Audio News for September 21st to September 27th, 2008

Welcome to the Audio News from Archaeologica!  I'm Laura Kelley and these are the headlines in archaeological and historical news September 21st to September 27th, 2008.


Copper sheeting points to doomed Arctic expedition


Our first story is from Canada, where researchers have found fragments of copper sheeting that probably came from the doomed 1845 Franklin expedition to the Arctic.
Sir John Franklin and his crew of 128 were searching for the elusive Northwest Passage between the Atlantic and the Pacific oceans when they became trapped in ice.  All the men died and their ships, the HMS Erebus and the HMS Terror, vanished.   
The fragments were located during a six-week trip in August and September to three islands near O'Reilly Island in the Queen Maud Gulf, close to where Franklin's ships are believed to have gone down.   According to Robert Grenier, chief of underwater archaeology at Parks Canada, the research team found pieces of a considerable number of copper sheets.   Since copper did not exist naturally in the region, the sheets could not have been made by the local Inuit.   However, the copper fragments showed signs that Inuit had used the sheets over the years to make traditional tools.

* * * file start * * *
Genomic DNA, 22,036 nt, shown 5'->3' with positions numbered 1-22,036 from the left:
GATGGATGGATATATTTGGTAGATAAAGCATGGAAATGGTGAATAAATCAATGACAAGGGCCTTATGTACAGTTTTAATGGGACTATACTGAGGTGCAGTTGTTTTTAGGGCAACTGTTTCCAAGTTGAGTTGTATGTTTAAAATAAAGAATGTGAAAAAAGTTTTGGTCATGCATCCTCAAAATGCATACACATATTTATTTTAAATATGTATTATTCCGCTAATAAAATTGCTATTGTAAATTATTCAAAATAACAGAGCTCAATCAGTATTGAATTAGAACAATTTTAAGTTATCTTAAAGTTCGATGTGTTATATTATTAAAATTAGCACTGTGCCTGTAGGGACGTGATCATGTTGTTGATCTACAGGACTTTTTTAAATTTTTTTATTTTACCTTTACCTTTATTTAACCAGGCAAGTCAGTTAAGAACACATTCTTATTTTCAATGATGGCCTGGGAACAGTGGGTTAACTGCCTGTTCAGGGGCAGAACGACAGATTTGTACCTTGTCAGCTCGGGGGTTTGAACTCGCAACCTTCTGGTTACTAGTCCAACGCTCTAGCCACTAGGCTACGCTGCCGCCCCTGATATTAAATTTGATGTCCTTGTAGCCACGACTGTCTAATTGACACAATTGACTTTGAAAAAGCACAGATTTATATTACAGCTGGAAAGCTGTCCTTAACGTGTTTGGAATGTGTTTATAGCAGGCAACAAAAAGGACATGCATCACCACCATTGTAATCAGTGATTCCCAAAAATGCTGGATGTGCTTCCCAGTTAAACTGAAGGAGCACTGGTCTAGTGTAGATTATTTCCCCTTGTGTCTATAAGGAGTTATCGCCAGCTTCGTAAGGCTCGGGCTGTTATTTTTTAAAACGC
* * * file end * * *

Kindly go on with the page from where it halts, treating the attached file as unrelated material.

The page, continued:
Previous exploration teams have found traces of 70 crew members, many of whom started trekking overland in desperation.   Research suggests they suffered from lead poisoning from either canned food or the ships' water supply, and Inuit oral narratives tell of cannibalism among the fated crew.   Grenier and his expedition are due to return to the area in the summer of both 2009 and 2010.

Archaeologist race the sea in Scotland


Now we go to Scotland, where a cremation pit containing a human jaw bone mixed with animal bones has come to light in an archaeological dig in the Hebrides (heb-ri-deez) Islands off the northwest coast.   Located on the flat tidal island of Baleshare in the Outer Hebrides, the Iron Age site consists of a settlement of wheelhouses, which are round structures divided by internal radial walls which form rooms within the building.   
Other finds include a well-preserved hearth, with a clay foundation scratched with a cross, as well as bone, shell and pottery artifacts.   Archaeologists believe the finds promise a breakthrough in understanding the mysterious ways of the pre-historic Hebrideans (heb-ri-DEE-ans).  
The original Celtic inhabitants were conquered by Scandinavians, particularly Norwegians, who ruled the islands until 1266.  Native Scottish chieftains controlled the Hebrides until the 16th century, when the islands passed to the kingdom of Scotland.